Court challenge unlikely to overturn tribunal findings
Opinion: There is limited scope to question on the basis an alleged error of fact
The challenge made to the central findings of the Smithwick Tribunal by former gardaí John O’Brien, Michael Finnegan and Michael Staunton in this newspaper earlier this week highlights the nature of a tribunal of inquiry and the factors that may influence its ability to perform what is normally its central task – that of allaying public concern about a matter of urgent public importance.
The three former officers make trenchant criticisms of the reasoning and the evidence that the tribunal used in finding that, on the balance of probabilities, some person within Dundalk Garda station colluded with the Provisional IRA by providing information that assisted them in murdering RUC Chief Supt Harry Breen and Supt Robert Buchanan.
In assessing what options there are for an official response to these criticisms, or, indeed, what the public should make of them when assessing this issue, several points should be borne in mind.
Firstly, there is very limited scope for challenging the report of a tribunal by way of judicial review in the High Court, on the basis that it has committed an error of fact of the kind that the three officers claim. Generally speaking, the High Court can grant an order quashing a tribunal’s finding of fact only if it is the result of a breach of fair procedures or “it plainly and unambiguously flies in the face of fundamental reason and common sense”.
This is a principle that was reiterated as recently as last march by Ms Justice Dunne in a case brought against the Mahon tribunal.
Secondly, in order to bring such a challenge to the basic finding of collusion, some party with standing to do so would have to come forward. The three former gardaí – Finbarr Hickey, Leo Colton and Owen Corrigan – whose conduct in 1989 came under special scrutiny, were all held by the tribunal not to have been shown to have been guilty of the collusion that the tribunal found to have occurred, and the tribunal also refers to material that points to some other, unspecified person as having been responsible.
In the circumstances, it seems unlikely that an application for judicial review, on this ground, would be brought by any of the three named former gardaí, or by any of their former colleagues who could be in a position to claim that suspicion was cast on them by the report.
It seems equally unlikely that two other possible applicants, the Garda Commissioner or the Attorney General, would seek judicial review of the report, especially given the very heavy burden that any applicant would have in persuading the High Court to quash a finding on the basis that it was factually incorrect.
For these reasons, it seems unlikely that the central finding of the tribunal could be set aside through resort to the courts. Where does that leave the Government and, indeed, the public, in relation to the detailed criticism that has now been made of the tribunal’s central finding?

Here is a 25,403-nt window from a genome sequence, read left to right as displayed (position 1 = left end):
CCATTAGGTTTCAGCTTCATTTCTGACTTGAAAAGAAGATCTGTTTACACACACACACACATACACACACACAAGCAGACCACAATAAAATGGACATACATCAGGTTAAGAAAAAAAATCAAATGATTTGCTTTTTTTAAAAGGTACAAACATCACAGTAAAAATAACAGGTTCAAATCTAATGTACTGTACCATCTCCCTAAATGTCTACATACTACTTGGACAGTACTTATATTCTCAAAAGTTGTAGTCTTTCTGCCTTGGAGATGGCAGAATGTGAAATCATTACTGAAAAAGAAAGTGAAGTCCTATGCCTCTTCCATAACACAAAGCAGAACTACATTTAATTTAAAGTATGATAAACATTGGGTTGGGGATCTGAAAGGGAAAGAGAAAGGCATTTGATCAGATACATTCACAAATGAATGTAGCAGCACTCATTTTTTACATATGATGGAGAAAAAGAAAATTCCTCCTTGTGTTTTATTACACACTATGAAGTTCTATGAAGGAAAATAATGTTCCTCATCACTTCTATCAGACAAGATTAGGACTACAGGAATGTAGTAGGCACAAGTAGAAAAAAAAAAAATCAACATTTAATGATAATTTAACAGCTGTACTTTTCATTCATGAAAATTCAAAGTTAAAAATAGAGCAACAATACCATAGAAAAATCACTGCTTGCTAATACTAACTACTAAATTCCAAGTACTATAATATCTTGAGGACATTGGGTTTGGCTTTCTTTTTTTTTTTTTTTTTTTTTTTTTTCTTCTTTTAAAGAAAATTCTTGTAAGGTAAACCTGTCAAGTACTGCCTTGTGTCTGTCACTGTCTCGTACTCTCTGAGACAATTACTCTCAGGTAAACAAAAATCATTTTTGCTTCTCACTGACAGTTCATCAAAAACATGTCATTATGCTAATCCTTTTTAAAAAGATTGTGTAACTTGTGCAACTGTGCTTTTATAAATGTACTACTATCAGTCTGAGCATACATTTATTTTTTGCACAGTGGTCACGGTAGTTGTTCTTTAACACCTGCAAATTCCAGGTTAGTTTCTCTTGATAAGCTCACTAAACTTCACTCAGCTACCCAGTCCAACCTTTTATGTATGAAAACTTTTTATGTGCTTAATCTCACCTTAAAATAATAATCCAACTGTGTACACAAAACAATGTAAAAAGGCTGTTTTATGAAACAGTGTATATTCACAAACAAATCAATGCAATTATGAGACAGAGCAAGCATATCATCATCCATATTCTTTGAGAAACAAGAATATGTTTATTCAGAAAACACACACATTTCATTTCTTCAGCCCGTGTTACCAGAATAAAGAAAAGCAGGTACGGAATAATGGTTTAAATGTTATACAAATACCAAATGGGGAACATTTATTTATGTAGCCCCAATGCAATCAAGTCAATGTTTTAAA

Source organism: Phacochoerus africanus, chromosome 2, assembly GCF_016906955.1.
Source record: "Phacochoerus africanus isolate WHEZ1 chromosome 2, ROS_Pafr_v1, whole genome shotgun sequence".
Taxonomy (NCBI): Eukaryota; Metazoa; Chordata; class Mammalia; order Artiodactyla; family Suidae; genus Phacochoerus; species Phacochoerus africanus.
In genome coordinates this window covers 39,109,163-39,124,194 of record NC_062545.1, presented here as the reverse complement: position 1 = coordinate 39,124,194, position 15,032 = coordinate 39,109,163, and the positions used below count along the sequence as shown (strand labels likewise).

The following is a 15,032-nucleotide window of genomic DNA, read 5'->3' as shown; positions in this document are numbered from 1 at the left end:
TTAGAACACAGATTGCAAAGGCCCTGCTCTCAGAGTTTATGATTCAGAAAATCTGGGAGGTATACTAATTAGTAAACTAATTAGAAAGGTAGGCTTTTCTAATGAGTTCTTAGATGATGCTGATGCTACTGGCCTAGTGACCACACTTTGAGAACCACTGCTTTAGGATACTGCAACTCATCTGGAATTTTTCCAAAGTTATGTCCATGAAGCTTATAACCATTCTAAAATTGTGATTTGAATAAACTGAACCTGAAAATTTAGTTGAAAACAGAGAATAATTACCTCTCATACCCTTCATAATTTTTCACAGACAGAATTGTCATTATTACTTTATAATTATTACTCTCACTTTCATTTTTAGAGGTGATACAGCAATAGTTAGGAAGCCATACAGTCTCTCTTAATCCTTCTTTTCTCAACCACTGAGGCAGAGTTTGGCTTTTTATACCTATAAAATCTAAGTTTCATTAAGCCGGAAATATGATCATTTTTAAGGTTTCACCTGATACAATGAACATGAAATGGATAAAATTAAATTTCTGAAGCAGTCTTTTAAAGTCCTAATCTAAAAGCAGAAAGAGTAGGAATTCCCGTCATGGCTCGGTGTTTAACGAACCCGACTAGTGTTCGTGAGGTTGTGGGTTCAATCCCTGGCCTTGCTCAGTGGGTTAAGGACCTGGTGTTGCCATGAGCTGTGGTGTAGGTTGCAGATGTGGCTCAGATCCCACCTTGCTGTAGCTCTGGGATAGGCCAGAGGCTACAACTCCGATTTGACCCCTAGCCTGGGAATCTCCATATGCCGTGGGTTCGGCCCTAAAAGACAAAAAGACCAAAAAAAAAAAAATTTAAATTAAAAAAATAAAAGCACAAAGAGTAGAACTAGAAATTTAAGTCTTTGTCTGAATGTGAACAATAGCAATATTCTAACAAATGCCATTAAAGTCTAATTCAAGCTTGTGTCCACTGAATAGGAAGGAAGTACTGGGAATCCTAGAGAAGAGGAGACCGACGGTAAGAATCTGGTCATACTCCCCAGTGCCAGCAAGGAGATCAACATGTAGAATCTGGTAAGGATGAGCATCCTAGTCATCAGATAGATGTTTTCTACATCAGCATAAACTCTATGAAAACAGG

It is useful to recall that a tribunal finding of fact is merely a statement of the tribunal’s view of the facts, a “finding” that has no direct legal consequences for the person against whom it is made.
To establish civil or criminal liability against such a person, separate civil or criminal proceedings have to be brought and the case against him or her proved over again – in the case of a criminal prosecution, without relying on any admissions that the person may have made in his or her evidence to the tribunal.
As we have seen from Denis O’Brien and Michael Lowry’s response to the Moriarty tribunal’s findings, a person is free to contest, through the media and otherwise, findings made against him or her and to use whatever influence he or she has to persuade people to disregard them.
It seems unlikely that any other formal mechanism could be devised for an appeal against or review of a tribunal’s findings of fact.
Given the criticism of the length and cost of tribunals of inquiry in this country, adding an extra layer of reinvestigation would surely be unpalatable to almost everyone concerned.
Where do we stand, then, in the wake of this particular contestation of a tribunal’s findings?
The tribunal’s own report acknowledges the unusual circumstances under which Judge Smithwick was tasked with investigating the “suggestions” of Garda collusion in the murder of the RUC officers. The two main factors here were the length of time that had elapsed since the incidents in question and the difficulties in conducting a cross-Border inquiry without powers to compel evidence from the other side of that Border.
These are factors that the three Garda critics of the report also make a major part of their analysis. Judge Smithwick also recognised that the fundamental changes that had occurred in the political and security landscape since 1989 also complicated his task in making recommendations.
Against that background, the finding of collusion, bitterly contested though it may be, can be seen as standing somewhat apart from the recommendations.
In the light of the challenge to the report, closer co-operation between the Garda, up to and including “the legal and procedural structures for the seamless investigation by joint police teams of crimes with a cross-Border element” and giving “any future investigation, commission or tribunal of inquiry in relation to a historic crime with a cross-Border element . . . power to hear evidence, compel the attendance of witnesses and make orders for the discovery of documents in both jurisdictions” seem particularly important, as they address some of the central elements that the tribunal itself has now encountered.
John O’Dowd is lecturer in law, UCD Sutherland School of Law